Does it move you?

Does it inspire an emotional reaction that you’ll remember? Does it connect with you on a deeper level? Does it make you laugh? Cry?

Does it teach you?

Does it open your eyes to something new? Does it show you a new perspective? Does it teach you how to feel more comfortable in your own perspective?

Does it remind you?

Does it start/continue your journey? Does it remind you to research whether something is right for you? Does it get you a step closer to deciding whether it’s right?

Simple interactions should matter.

I’m not saying simple interactions can’t have short, sweet, simple creative. They can and should. I am saying that they all have to be considered from a creative perspective. Explaining a product feature doesn’t always demand an expensive TV spot, but telling the story creatively still matters.

Take this Tesla video that shows how Dog Mode works.

 

View this post on Instagram

 

Introducing Dog Mode: set a cabin temperature to keep your dog comfortable while letting passersby know they don't need to worry

A post shared by Tesla (@teslamotors) on


Tesla could just show you a photo and explain how the feature works. But instead, they let you envision yourself in your everyday life with your pets. And that’s way more impactful and memorable. This ad would draw me in enough to go see more features, and possibly begin my own buyer journey. Just kidding, I have bills to pay.

Open your mind to how digital and non-digital can work together.

Concepting ads used to start with big ideas for traditional spaces, and then you’d work them into the digital space. These days it’s the opposite. But I think there’s still some nice hand-in-hand opportunity between the two.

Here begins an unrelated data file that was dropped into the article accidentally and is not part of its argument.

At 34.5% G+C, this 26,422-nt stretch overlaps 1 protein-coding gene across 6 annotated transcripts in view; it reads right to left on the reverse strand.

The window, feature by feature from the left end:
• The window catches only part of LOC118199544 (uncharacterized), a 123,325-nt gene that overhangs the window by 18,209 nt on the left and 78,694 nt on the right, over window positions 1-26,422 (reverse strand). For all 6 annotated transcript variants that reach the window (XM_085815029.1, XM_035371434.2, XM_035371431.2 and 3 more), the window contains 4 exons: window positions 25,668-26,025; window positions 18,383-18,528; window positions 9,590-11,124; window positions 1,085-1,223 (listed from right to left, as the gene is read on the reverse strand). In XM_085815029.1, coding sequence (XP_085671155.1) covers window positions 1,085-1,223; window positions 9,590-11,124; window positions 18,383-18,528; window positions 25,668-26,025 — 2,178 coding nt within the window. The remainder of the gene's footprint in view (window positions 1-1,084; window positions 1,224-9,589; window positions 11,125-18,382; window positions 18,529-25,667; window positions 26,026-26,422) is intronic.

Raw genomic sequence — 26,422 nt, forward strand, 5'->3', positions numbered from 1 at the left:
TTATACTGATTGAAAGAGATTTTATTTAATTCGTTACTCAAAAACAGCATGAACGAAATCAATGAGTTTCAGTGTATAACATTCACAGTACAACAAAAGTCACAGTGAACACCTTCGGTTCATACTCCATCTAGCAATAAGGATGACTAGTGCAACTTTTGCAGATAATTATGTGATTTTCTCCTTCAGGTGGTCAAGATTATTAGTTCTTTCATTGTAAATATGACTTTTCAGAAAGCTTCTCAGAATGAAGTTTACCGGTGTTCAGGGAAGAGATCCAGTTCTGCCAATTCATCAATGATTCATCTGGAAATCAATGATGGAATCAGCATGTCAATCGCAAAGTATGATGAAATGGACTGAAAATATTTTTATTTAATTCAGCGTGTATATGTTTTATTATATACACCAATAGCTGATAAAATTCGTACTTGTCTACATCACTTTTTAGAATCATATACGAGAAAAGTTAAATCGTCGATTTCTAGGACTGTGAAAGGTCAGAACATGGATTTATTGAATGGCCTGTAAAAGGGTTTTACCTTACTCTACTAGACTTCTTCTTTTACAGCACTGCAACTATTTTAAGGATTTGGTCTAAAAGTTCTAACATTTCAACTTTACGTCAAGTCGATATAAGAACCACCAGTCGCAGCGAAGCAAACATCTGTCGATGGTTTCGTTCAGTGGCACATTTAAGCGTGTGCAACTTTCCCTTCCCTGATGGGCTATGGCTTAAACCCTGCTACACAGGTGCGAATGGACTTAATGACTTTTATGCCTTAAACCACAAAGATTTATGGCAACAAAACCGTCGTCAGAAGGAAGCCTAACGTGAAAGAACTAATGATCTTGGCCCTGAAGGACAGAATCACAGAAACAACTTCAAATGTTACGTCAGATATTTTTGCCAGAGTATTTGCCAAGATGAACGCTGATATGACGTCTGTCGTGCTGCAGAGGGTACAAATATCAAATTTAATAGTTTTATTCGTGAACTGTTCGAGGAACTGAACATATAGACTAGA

Take this Spotify billboard campaign.
Spotify Green Billboard on side of New York Street

Green Spotify Subway AdImage of a billboard with Ed Sheeran in it on the side of brick building
Source: Spotify

These are billboards (that could easily appear as digital assets as well) that represent an online experience (streaming music) in an offline setting. But they inspire you to open Spotify, so they take the experience right back online. Plus, the creative just “gets” you, even if you don’t overtly relate to the specific playlist. They’re tapping into a key truth: all of us make weird playlists of the music we love. And Spotify lets you do your own thing.

Don’t start from zero every time.

At E3, we strategize a starting point for every campaign, and then optimize from there. It helps that we’re not too precious about our work and we’re always willing to change things when those changes will make a better experience for the user. Sometimes we learn that users are looking for video or longer content, which tells us they’re ready to dig in and learn a little more. So we deliver that. Other times we see that users are anxious to get right to product specs, so we cater our creative to get them there quickly. It’s different every time, but we also don’t have to start from zero every time. After tweaking throughout a campaign, I take everything I learned and let the next campaign start that much further ahead.

Here are some of my favorite learnings from my fellow E3ers and our work together:

Ultimately, great strategy without great creative or great creative without great strategy will leave you in the same predicament. The strategy gets you on stage, but you still have to make the speech. So do all of your hard work justice and make sure you’re saying something worthwhile, catered to the people you’re talking to.

 

Jess Husek Team Photo at Element Three

In college, Jess knew she wanted to work in advertising, but wasn't sure in what capacity. Dating an art director pushed her towards writing instead, and everyone at Element Three—not to mention Jess' clients—is thankful that's what she chose.